Interpersonal functioning deficits in association with DSM-IV personality disorder dimensions
According to DSM, interpersonal functioning deficits are a main criterion for the general definition of personality disorders (PDs), but some PD diagnoses do not appear to be related to impaired interpersonal functioning. Social deficits have rarely been studied in all PD dimensions to date.
We analyzed 511 adults aged 20–41 years from the general population of the canton of Zurich, Switzerland, using data from the Epidemiology Survey of the Zurich Programme for Sustainable Development of Mental Health Services (ZInEP). PD dimensions were measured with a questionnaire and indicators of interpersonal functioning with a semi-structured interview. Associations were analyzed with generalized linear models.
All PD dimensions were significantly associated with various indicators of interpersonal functioning deficits, such as distress and conflicts in friendships and partnership, feeling lonely, few close friends, and reduced social support. Schizotypal and borderline PD were relatively strongly associated with distress in friendships when compared with other PD dimensions. Furthermore, both dimensions were significantly related to all indicators of interpersonal functioning deficits.
Subjects scoring high on any PD dimension reported considerable deficits in interpersonal functioning as characterized by a solitary lifestyle, conflictual and distressful social relations, and lack of social support. All DSM-IV PDs are associated with poor interpersonal functioning, but there is some evidence that schizotypal and borderline symptomatology affects deficits in social interactions even more profoundly and pervasively than other PD dimensions.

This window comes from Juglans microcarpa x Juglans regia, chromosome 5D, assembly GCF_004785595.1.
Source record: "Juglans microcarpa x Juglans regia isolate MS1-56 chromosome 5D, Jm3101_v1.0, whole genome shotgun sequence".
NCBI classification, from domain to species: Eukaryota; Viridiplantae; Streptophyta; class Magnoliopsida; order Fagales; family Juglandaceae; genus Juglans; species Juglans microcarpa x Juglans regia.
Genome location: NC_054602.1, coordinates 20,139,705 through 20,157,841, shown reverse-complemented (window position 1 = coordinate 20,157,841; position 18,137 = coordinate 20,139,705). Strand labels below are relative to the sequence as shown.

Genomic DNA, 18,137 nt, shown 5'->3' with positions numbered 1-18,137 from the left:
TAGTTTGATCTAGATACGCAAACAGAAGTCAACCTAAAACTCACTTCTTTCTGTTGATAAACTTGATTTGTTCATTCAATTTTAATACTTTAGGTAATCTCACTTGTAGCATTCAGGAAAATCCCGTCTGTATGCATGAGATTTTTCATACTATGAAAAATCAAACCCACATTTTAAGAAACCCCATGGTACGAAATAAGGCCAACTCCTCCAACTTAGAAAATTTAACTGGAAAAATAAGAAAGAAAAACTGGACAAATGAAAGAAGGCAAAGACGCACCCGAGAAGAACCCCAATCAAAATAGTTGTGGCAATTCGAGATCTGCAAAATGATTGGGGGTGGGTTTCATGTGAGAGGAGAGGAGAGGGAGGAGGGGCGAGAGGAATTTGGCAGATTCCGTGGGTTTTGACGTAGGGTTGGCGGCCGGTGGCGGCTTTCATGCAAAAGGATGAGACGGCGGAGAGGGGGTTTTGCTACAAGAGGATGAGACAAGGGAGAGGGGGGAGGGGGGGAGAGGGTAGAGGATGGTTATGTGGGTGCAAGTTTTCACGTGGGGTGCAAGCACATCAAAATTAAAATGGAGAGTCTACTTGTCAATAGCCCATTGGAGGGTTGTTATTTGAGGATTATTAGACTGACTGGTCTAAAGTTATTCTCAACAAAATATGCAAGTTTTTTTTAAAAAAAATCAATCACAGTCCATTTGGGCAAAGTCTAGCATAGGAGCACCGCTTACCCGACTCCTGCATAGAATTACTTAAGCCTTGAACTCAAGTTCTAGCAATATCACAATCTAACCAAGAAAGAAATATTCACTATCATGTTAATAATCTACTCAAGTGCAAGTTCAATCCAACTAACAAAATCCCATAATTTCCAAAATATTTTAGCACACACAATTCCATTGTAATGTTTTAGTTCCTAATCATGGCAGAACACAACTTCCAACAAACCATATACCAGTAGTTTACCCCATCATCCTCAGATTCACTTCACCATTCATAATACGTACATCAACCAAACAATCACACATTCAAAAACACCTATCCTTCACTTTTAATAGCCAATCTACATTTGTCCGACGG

KeywordsInterpersonal functioning Functional impairment Quality of life Distress Personality disorders Social support DSM-5 Epidemiology
ZInEP was supported by a private donation. The donor had no further role in the experimental design, the collection, analysis, and interpretation of data, the writing of this report, or the decision to submit this paper for publication.
Conflict of interest
On behalf of all authors, the corresponding author states that there is no conflict of interest.
- 1.American Psychiatric Association (2000) Diagnostic and Statistical Manual of Mental Disorders DSM-IV-TR, 4th text revision edn. American Psychiatric Association, Washington, DCGoogle Scholar
- 2.American Psychiatric Association (2013) Diagnostic and statistical manual of mental disorders DSM-5. American Psychiatric Association, Washington, DCGoogle Scholar
- 6.Grant BF, Hasin DS, Stinson FS, Dawson DA, Chou SP, Ruan WJ, Pickering RP (2004) Prevalence, correlates, and disability of personality disorders in the United States: results from the national epidemiologic survey on alcohol and related conditions. J Clin Psychiatry 65:948–958PubMedCrossRefGoogle Scholar
- 18.Schotte CKW, de Doncker D (1994) ADP-IV questionnaire. University Hospital Antwerp, AntwerpGoogle Scholar
- 23.Gunderson JG, Stout RL, McGlashan TH, Shea MT, Morey LC, Grilo CM, Zanarini MC et al (2011) Ten-year course of borderline personality disorder: psychopathology and function from the collaborative longitudinal personality disorders study. Arch Gen Psychiatry 68:827–837PubMedCentralPubMedCrossRefGoogle Scholar
- 25.Hengartner MP, Ajdacic-Gross V, Rodgers S, Müller M, Rössler W (2013) Childhood adversity in association with personality disorder dimensions: new findings in an old debate. Eur Psychiatry (in press)Google Scholar